Note: Where available, the PDF/Word icon below is provided to view the complete and fully formatted document
 Download Current HansardDownload Current Hansard    View Or Save XMLView/Save XML

Previous Fragment    Next Fragment
Monday, 15 November 2010
Page: 2399

Mr IRONS (6:39 PM) —Australians have become used to big numbers being bandied around under this Labor government: a couple of billion for the home insulation scheme; a few more billion for the school halls program—it sounds a bit like the whistle effect from The Hollow Men. The Australian people can perhaps be forgiven for having become desensitised to what are significant amounts of taxpayer money.

The government’s NBN proposal amounts to the biggest spend of taxpayer funds for its infrastructure in the history of the Commonwealth of Australia. That is why it is remarkable that this idea has not been subjected to a cost-benefit analysis or properly considered by Infrastructure Australia. In September 2009 the Treasury Secretary, Ken Henry, stated:

Government spending that does not pass an appropriately defined cost-benefit test necessarily detracts from Australia’s wellbeing.

Mr Henry is right. This spending deserves scrutiny. I therefore rise today to support the National Broadband Network Financial Transparency Bill 2010 which will provide this scrutiny. In supporting this bill I recognise the member for Wentworth and applaud his efforts in bringing this legislation before the House today. If passed, this bill will lead to two major outcomes. First, it will require the publication of a 10-year business case for the NBN. Secondly, it will refer the NBN to the Productivity Commission for a thorough consideration. Both are required to provide scrutiny of this major expenditure project. To date the government has relied upon the advice of the McKinsey-KPMG implementation study which, its own authors were keen to point out, was not a cost-benefit analysis. Incidentally, $25 million was spent on this implementation study. As a consequence the government has been unable to justify the economic benefits of establishing such a large monopoly—a monopoly which would possibly be in breach of this country’s competition legislation.

Recently, NBN Co. CEO, Mark Quigley, would not reveal the cost of the rollout of the NBN in Tasmania. Maybe there are a couple of members from Tasmania who would be able to enlighten us, but why all this secrecy? The Australian people—or should I say the Australian taxpayers—deserve to know whether this is the most effective way of delivering high-speed broadband to them. Without the scrutiny called for in this bill, they would not be provided with this information. It is not just the coalition that is seeking the passage of this bill and asking for this scrutiny; some of the most respected business leaders in the country have added their weight to the argument. Only today, a group of CEOs have written to the crossbenchers to urge them to support this bill. In their letter they state:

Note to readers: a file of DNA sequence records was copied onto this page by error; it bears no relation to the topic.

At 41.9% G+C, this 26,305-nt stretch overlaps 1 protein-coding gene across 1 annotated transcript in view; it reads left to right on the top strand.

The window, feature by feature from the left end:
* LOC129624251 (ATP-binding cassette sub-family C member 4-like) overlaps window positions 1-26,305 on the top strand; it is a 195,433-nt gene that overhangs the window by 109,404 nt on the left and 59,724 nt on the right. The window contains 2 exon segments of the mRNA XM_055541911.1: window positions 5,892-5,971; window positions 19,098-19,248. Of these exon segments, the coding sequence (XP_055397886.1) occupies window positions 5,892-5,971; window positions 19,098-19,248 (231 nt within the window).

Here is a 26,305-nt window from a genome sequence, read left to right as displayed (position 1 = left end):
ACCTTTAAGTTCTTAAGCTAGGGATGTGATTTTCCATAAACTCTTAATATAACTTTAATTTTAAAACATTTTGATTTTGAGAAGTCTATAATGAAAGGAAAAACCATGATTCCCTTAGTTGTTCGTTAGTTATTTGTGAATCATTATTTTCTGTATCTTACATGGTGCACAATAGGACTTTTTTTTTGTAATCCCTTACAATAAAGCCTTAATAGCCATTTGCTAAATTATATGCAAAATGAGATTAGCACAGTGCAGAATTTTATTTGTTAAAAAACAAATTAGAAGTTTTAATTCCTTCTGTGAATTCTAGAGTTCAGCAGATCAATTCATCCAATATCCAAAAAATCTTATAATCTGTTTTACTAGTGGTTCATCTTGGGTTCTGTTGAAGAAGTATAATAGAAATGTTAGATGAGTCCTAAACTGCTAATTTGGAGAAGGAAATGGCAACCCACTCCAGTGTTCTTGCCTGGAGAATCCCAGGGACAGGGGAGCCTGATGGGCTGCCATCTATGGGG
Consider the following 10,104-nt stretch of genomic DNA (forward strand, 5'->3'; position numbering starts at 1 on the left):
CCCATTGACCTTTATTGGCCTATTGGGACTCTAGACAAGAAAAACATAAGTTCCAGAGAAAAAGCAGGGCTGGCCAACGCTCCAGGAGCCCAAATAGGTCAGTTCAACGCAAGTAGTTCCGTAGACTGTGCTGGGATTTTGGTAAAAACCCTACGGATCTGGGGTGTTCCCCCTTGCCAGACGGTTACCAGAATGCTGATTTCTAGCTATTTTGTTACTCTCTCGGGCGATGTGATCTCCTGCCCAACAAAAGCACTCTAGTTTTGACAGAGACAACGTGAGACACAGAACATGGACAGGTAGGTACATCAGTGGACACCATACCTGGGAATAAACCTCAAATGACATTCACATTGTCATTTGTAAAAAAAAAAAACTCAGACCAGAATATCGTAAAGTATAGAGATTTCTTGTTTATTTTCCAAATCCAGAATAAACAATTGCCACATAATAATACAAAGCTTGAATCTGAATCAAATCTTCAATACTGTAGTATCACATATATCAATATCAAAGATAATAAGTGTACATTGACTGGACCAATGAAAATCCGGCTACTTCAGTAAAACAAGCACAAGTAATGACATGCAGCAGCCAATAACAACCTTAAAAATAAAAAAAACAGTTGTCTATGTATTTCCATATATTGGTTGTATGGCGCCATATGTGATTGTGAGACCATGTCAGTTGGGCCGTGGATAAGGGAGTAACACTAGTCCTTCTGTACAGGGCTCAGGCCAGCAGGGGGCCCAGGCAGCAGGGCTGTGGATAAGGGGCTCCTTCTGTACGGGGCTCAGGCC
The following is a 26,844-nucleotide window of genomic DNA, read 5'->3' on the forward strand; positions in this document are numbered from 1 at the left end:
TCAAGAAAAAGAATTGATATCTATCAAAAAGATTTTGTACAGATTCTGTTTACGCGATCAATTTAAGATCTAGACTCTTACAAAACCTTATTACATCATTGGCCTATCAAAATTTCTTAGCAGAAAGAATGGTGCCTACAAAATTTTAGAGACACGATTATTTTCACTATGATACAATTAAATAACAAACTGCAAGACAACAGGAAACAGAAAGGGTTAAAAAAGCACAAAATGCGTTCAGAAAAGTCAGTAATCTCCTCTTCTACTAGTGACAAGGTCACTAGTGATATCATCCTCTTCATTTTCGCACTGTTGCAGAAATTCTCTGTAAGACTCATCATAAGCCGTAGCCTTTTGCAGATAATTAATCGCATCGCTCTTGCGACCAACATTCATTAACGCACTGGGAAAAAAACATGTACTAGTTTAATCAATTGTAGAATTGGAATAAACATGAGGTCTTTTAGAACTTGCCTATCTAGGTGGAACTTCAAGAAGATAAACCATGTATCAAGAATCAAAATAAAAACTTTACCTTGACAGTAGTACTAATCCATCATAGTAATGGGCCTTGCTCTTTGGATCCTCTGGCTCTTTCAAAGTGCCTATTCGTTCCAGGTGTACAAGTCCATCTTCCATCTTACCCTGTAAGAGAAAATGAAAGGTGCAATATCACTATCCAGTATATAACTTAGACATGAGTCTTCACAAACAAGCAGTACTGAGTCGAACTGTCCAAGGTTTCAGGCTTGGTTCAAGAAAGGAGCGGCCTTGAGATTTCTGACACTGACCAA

The NBN proposal now differs significantly from the proposal that was contemplated in the implementation study (which already found that the proposal in its then form was unlikely ever to generate a commercial rate of return). No serious analysis has been done of the changed cost implementations of these differences. Fundamental features of the project remain unresolved.

The voices of concern have not been confined to our shores. The recent OECD report pointedly observes that no cost-benefit analysis has been undertaken and then specifically goes on to suggest that the Productivity Commission is an ideal organisation to conduct a cost-benefit analysis. So if the cost-benefit analysis is sensible, prudent and supported, why is this government so reluctant to provide one? The excuses by the Minister for Broadband, Communication and the Digital Economy of delays and costs simply do not stack up. The rollout is already progressing and will continue to progress, no doubt, whilst the Productivity Commission undertakes this proposed cost-benefit analysis that would also comfortably fit within the commission’s budget.

This bill has interest for my electorate of Swan given the Labor Party’s pre-election commitment to roll out the NBN in the suburb of Victoria Park as one of the second-release sites. Why they did not choose Belmont, I do not know. Victoria Park was probably higher on their agenda to win the seat of Swan. The Labor Party announced along with the Labor candidate—with much fanfare—that the construction of Victoria Park would be at the beginning of the second quarter of 2011. Yet of course there was no proof that they could deliver and no indication of whether it would be an opt-in or an opt-out system. Will my constituents face additional charges? We do not know because there is no adequate business plan. Notwithstanding this, after such fanfare during the campaign, the people of Victoria Park will be expecting the government to deliver on this commitment. I very much doubt that the constituents of Victoria Park will see anything other than just another broken promise, as the focus is now on regional areas.

I support this proposed bill. It is basic economic sense to conduct a cost-benefit analysis. There is overwhelming pressure on the government from the business community for this cost-benefit analysis to be undertaken. The NBN Co. also needs to produce a 10-year business case. The budget deficit stands at $41 billion. For the sake of Australia and the Australian taxpayer we must make sure this spending is justified. As Dirkson’s famous quote goes: ‘A billion here, a billion there, pretty soon it all adds up to real money.’